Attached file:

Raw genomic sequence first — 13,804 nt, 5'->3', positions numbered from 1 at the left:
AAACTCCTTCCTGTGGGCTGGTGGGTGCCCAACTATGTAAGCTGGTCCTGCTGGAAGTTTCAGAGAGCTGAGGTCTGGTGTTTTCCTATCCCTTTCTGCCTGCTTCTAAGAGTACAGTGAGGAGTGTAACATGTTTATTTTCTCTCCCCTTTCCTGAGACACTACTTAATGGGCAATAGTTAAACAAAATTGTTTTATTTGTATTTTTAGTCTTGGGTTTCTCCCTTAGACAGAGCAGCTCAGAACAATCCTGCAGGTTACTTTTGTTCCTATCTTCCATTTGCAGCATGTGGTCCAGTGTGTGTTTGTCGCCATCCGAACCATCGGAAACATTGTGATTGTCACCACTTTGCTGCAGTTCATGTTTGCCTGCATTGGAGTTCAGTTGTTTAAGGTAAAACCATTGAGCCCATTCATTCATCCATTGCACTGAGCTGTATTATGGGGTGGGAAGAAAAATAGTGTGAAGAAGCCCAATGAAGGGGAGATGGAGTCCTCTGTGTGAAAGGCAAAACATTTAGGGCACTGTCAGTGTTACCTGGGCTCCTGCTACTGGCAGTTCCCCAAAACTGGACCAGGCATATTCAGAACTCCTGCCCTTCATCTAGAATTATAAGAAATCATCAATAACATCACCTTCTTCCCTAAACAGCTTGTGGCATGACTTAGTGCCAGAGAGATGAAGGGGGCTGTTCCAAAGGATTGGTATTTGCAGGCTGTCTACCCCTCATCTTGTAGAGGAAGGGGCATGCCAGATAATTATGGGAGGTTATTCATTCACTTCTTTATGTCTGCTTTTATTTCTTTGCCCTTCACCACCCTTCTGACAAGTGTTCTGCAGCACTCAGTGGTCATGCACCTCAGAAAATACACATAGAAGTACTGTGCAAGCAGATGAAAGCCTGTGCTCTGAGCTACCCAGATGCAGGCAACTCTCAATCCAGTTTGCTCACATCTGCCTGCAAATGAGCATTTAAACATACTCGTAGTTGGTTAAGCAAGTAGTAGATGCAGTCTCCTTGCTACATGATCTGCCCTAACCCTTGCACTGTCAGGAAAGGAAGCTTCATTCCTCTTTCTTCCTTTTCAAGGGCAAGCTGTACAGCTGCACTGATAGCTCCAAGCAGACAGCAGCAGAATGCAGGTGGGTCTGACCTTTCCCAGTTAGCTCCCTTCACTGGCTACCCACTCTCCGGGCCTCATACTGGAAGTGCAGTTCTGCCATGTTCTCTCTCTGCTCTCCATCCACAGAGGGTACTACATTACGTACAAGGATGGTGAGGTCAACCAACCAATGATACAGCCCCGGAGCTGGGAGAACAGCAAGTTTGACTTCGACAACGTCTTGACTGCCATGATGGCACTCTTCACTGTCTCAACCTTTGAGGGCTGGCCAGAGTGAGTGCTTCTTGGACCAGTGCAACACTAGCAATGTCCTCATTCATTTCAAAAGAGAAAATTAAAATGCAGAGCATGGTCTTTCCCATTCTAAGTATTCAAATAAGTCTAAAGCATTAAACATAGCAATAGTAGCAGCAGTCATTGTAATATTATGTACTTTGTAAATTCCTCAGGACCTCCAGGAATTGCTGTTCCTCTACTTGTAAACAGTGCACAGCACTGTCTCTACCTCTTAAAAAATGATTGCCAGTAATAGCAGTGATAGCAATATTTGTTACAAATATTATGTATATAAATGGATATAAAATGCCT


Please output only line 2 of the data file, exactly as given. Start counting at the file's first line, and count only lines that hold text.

AAACTCCTTCCTGTGGGCTGGTGGGTGCCCAACTATGTAAGCTGGTCCTGCTGGAAGTTTCAGAGAGCTGAGGTCTGGTGTTTTCCTATCCCTTTCTGCCTGCTTCTAAGAGTACAGTGAGGAGTGTAACATGTTTATTTTCTCTCCCCTTTCCTGAGACACTACTTAATGGGCAATAGTTAAACAAAATTGTTTTATTTGTATTTTTAGTCTTGGGTTTCTCCCTTAGACAGAGCAGCTCAGAACAATCCTGCAGGTTACTTTTGTTCCTATCTTCCATTTGCAGCATGTGGTCCAGTGTGTGTTTGTCGCCATCCGAACCATCGGAAACATTGTGATTGTCACCACTTTGCTGCAGTTCATGTTTGCCTGCATTGGAGTTCAGTTGTTTAAGGTAAAACCATTGAGCCCATTCATTCATCCATTGCACTGAGCTGTATTATGGGGTGGGAAGAAAAATAGTGTGAAGAAGCCCAATGAAGGGGAGATGGAGTCCTCTGTGTGAAAGGCAAAACATTTAGGGCACTGTCAGTGTTACCTGGGCTCCTGCTACTGGCAGTTCCCCAAAACTGGACCAGGCATATTCAGAACTCCTGCCCTTCATCTAGAATTATAAGAAATCATCAATAACATCACCTTCTTCCCTAAACAGCTTGTGGCATGACTTAGTGCCAGAGAGATGAAGGGGGCTGTTCCAAAGGATTGGTATTTGCAGGCTGTCTACCCCTCATCTTGTAGAGGAAGGGGCATGCCAGATAATTATGGGAGGTTATTCATTCACTTCTTTATGTCTGCTTTTATTTCTTTGCCCTTCACCACCCTTCTGACAAGTGTTCTGCAGCACTCAGTGGTCATGCACCTCAGAAAATACACATAGAAGTACTGTGCAAGCAGATGAAAGCCTGTGCTCTGAGCTACCCAGATGCAGGCAACTCTCAATCCAGTTTGCTCACATCTGCCTGCAAATGAGCATTTAAACATACTCGTAGTTGGTTAAGCAAGTAGTAGATGCAGTCTCCTTGCTACATGATCTGCCCTAACCCTTGCACTGTCAGGAAAGGAAGCTTCATTCCTCTTTCTTCCTTTTCAAGGGCAAGCTGTACAGCTGCACTGATAGCTCCAAGCAGACAGCAGCAGAATGCAGGTGGGTCTGACCTTTCCCAGTTAGCTCCCTTCACTGGCTACCCACTCTCCGGGCCTCATACTGGAAGTGCAGTTCTGCCATGTTCTCTCTCTGCTCTCCATCCACAGAGGGTACTACATTACGTACAAGGATGGTGAGGTCAACCAACCAATGATACAGCCCCGGAGCTGGGAGAACAGCAAGTTTGACTTCGACAACGTCTTGACTGCCATGATGGCACTCTTCACTGTCTCAACCTTTGAGGGCTGGCCAGAGTGAGTGCTTCTTGGACCAGTGCAACACTAGCAATGTCCTCATTCATTTCAAAAGAGAAAATTAAAATGCAGAGCATGGTCTTTCCCATTCTAAGTATTCAAATAAGTCTAAAGCATTAAACATAGCAATAGTAGCAGCAGTCATTGTAATATTATGTACTTTGTAAATTCCTCAGGACCTCCAGGAATTGCTGTTCCTCTACTTGTAAACAGTGCACAGCACTGTCTCTACCTCTTAAAAAATGATTGCCAGTAATAGCAGTGATAGCAATATTTGTTACAAATATTATGTATATAAATGGATATAAAATGCCT